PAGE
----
To: The POTUS with the Most-us to Lose
This morning we did our usual Saturday dog-walk outing a couple of miles north of our house in an area we call Swale Land. On the way there we were at a stoplight and got to see a painted-up car driving east. It was super colorful and there was a lot going on so I’m not sure if the writing on the bottom of the driver’s door said “Listen to the Sparrow” (or “Sparrows”) or if it said “Listen to the Sorrow.” Given the cheerfulness of the paint colors, the words were almost certainly “Listen to the Sparrow,” but it’s been interesting mentally toggling back and forth between the ideas of listening to the sparrow and listening to the sorrow. I actually think they talk to each other rather nicely – at least in my head.
Have you ever listened to a song sparrow? If not, here’s a link to a short video of a song sparrow doing his thing (I’m pretty sure it’s a male bird): https://www.youtube.com/watch?v=DU9lkQEP8_g. The bird alternates between letting loose beautiful little trills and digging around in his feathers like he’s looking for tiny bugs or has lots of itches. It’s very cute. And, amazingly there are 11 “thumbs downs” in response to the video – how can anyone grouse at a song sparrow?
Ok – assuming the car message is about listening to the sparrow or to sparrows, we can take it literally and look around for real sparrows, or if need be, find a handy recording of one to listen to, thereby enriching our quality of life through a nice hit of nature. Well, that is unless we’re one of those 11 people who seem to have something against sparrows.
On the other hand, we can maybe take the message to mean that it’s a good idea to listen to the little birds and what they’re trying to tell us about the need to take care of the earth and to keep cats indoors, kind of like canaries in coal mines, but quite a bit more poetic. And, it could be both – as in, if we actually (literally) listen to sparrows we’re more likely to appreciate them and want them to thrive so we’re more likely to preserve their habitat and limit the poisons (and cats) that could harm them. Got it? It’s not complicated. It’s apparently hard, but it’s really not complicated.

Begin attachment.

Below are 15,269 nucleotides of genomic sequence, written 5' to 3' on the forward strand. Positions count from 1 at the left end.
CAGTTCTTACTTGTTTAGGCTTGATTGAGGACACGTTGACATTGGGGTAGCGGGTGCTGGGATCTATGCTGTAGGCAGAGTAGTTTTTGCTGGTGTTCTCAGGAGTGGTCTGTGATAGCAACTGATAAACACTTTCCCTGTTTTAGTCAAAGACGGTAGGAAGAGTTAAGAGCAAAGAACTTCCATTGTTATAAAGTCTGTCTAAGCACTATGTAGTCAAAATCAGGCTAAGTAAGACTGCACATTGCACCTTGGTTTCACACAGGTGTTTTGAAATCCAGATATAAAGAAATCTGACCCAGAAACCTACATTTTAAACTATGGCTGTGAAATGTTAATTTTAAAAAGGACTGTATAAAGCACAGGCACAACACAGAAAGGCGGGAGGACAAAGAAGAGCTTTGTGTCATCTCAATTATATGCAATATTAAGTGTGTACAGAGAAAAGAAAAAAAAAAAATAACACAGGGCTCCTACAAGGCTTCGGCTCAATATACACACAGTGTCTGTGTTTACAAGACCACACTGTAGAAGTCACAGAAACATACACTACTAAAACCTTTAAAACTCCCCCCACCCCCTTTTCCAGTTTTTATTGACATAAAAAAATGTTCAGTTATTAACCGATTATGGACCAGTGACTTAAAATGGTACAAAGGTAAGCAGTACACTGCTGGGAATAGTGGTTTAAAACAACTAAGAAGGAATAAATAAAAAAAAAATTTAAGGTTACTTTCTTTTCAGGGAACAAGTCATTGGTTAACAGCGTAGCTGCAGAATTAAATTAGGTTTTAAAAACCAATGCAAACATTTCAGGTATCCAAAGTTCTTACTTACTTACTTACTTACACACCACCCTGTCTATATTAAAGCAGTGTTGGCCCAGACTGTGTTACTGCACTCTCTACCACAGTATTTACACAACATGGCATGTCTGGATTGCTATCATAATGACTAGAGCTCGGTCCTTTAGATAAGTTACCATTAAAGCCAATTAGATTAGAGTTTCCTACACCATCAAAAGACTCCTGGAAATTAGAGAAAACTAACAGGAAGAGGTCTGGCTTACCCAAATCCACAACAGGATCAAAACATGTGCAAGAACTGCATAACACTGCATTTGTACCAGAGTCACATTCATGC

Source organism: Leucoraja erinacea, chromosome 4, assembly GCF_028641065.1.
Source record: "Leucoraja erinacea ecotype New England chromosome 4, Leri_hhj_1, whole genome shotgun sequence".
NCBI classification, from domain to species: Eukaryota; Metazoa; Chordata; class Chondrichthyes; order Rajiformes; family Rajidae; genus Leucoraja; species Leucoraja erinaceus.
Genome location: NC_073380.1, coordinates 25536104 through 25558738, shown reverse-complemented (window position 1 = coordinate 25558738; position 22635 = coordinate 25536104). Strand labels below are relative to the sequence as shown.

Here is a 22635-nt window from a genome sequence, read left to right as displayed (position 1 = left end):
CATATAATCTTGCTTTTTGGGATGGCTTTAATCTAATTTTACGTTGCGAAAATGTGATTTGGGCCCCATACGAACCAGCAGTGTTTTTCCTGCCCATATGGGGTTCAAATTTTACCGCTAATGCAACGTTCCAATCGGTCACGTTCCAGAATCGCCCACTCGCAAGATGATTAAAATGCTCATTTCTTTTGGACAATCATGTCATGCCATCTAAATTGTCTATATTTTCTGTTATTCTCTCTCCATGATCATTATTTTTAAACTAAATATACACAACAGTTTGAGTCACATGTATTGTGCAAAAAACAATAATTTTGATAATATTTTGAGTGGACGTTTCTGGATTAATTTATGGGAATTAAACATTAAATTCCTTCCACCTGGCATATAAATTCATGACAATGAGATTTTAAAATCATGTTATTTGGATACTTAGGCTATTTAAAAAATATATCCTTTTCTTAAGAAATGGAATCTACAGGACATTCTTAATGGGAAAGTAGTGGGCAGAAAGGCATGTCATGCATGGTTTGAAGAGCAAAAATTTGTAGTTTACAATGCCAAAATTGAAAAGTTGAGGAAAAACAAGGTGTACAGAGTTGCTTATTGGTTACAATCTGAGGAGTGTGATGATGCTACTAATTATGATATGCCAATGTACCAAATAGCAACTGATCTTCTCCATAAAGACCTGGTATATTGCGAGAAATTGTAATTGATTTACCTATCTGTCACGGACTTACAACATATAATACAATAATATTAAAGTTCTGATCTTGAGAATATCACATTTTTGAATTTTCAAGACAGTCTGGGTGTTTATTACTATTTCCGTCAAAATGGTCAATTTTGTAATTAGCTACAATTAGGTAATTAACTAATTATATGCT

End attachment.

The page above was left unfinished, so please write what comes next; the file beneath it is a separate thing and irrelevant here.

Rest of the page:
So what about the other side of the toggle — “Listen to the Sorrow”? Like I said, I don’t think the colorful car door really carried this message, but at this point it doesn’t matter. The idea of listening to “the sorrow” is firmly planted in my brain and I’m determined to share with you what the idea brings up for me.
Again, there’s the obvious take, which is that for someone who’s a clinical psychologist, listening to “the sorrow” is at the center of what I do most every time I meet with a client. Truly, a lot of people carry around a lot of sorrow, some of which they’re clear about and some of which is confusing and that can even be masked by anger. Consequently, I find that my job is often to simultaneously help them uncover and hold their sorrow, and then learn to be tender towards it, and themselves.
This individual (or dyadic) way of relating to sorrow seems to me like it could be usefully applied to us humans, generally, which is the less obvious take on the possible “Listen to the Sorrow” message my brain came up with. What if we had leaders who got (and cared) that most all of us are lugging around a lot of sorrow, who got that we are spent and that a lot of us are barely holding it together? What if they were able (and willing) to explain this sorrow to us, to empathize with us, and to give us some kind words to hold onto? That might help, I think. It wouldn’t eradicate the sorrow, to be sure. But just like love makes fear bearable, love also makes sorrow bearable.
Listening to the sparrow makes everything a bit more bearable too.
May we be safe to feel our feelings.
May we be willing to make space for sorrow and for sparrows.
May we vote in leaders who have the strength to empathize with us.
May we accept that we need each other to make it through.